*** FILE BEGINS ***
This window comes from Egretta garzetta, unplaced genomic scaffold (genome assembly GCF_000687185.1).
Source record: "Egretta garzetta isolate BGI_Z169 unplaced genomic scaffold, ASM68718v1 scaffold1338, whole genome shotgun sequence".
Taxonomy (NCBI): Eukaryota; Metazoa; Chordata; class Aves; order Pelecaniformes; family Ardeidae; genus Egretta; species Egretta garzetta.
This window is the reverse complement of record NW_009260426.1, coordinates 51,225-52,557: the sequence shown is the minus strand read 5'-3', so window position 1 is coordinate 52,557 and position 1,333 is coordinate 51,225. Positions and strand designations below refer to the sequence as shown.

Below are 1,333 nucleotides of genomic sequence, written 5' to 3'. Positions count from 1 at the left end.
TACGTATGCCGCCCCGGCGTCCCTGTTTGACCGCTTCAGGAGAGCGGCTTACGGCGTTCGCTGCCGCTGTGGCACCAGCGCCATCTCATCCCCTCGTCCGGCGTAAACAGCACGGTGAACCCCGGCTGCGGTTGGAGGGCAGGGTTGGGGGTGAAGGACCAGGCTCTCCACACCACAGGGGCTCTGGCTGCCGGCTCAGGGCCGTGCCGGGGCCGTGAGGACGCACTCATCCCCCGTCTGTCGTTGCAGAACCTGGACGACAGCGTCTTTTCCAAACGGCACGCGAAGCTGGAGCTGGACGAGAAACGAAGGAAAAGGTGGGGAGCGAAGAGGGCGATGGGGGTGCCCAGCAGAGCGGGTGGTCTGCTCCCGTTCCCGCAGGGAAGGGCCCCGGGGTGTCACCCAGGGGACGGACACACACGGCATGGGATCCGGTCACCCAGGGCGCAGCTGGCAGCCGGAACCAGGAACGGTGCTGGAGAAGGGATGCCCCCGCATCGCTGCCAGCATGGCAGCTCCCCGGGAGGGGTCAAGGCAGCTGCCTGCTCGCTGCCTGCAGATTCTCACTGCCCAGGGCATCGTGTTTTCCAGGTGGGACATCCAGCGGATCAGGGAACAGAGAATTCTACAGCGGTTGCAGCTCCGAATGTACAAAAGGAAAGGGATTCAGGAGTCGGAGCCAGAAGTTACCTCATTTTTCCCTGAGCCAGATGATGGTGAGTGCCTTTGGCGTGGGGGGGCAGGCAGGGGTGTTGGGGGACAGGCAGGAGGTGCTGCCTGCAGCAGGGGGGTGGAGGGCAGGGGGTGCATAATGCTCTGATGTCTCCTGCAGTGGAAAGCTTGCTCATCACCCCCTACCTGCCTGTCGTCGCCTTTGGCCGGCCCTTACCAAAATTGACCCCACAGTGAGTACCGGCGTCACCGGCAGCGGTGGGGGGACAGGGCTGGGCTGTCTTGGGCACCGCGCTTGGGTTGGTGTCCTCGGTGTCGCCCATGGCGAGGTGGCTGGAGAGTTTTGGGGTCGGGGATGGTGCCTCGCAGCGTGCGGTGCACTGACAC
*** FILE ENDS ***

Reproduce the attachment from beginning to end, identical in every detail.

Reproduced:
This window comes from Egretta garzetta, unplaced genomic scaffold (genome assembly GCF_000687185.1).
Source record: "Egretta garzetta isolate BGI_Z169 unplaced genomic scaffold, ASM68718v1 scaffold1338, whole genome shotgun sequence".
Taxonomy (NCBI): Eukaryota; Metazoa; Chordata; class Aves; order Pelecaniformes; family Ardeidae; genus Egretta; species Egretta garzetta.
This window is the reverse complement of record NW_009260426.1, coordinates 51,225-52,557: the sequence shown is the minus strand read 5'-3', so window position 1 is coordinate 52,557 and position 1,333 is coordinate 51,225. Positions and strand designations below refer to the sequence as shown.

Below are 1,333 nucleotides of genomic sequence, written 5' to 3'. Positions count from 1 at the left end.
TACGTATGCCGCCCCGGCGTCCCTGTTTGACCGCTTCAGGAGAGCGGCTTACGGCGTTCGCTGCCGCTGTGGCACCAGCGCCATCTCATCCCCTCGTCCGGCGTAAACAGCACGGTGAACCCCGGCTGCGGTTGGAGGGCAGGGTTGGGGGTGAAGGACCAGGCTCTCCACACCACAGGGGCTCTGGCTGCCGGCTCAGGGCCGTGCCGGGGCCGTGAGGACGCACTCATCCCCCGTCTGTCGTTGCAGAACCTGGACGACAGCGTCTTTTCCAAACGGCACGCGAAGCTGGAGCTGGACGAGAAACGAAGGAAAAGGTGGGGAGCGAAGAGGGCGATGGGGGTGCCCAGCAGAGCGGGTGGTCTGCTCCCGTTCCCGCAGGGAAGGGCCCCGGGGTGTCACCCAGGGGACGGACACACACGGCATGGGATCCGGTCACCCAGGGCGCAGCTGGCAGCCGGAACCAGGAACGGTGCTGGAGAAGGGATGCCCCCGCATCGCTGCCAGCATGGCAGCTCCCCGGGAGGGGTCAAGGCAGCTGCCTGCTCGCTGCCTGCAGATTCTCACTGCCCAGGGCATCGTGTTTTCCAGGTGGGACATCCAGCGGATCAGGGAACAGAGAATTCTACAGCGGTTGCAGCTCCGAATGTACAAAAGGAAAGGGATTCAGGAGTCGGAGCCAGAAGTTACCTCATTTTTCCCTGAGCCAGATGATGGTGAGTGCCTTTGGCGTGGGGGGGCAGGCAGGGGTGTTGGGGGACAGGCAGGAGGTGCTGCCTGCAGCAGGGGGGTGGAGGGCAGGGGGTGCATAATGCTCTGATGTCTCCTGCAGTGGAAAGCTTGCTCATCACCCCCTACCTGCCTGTCGTCGCCTTTGGCCGGCCCTTACCAAAATTGACCCCACAGTGAGTACCGGCGTCACCGGCAGCGGTGGGGGGACAGGGCTGGGCTGTCTTGGGCACCGCGCTTGGGTTGGTGTCCTCGGTGTCGCCCATGGCGAGGTGGCTGGAGAGTTTTGGGGTCGGGGATGGTGCCTCGCAGCGTGCGGTGCACTGACAC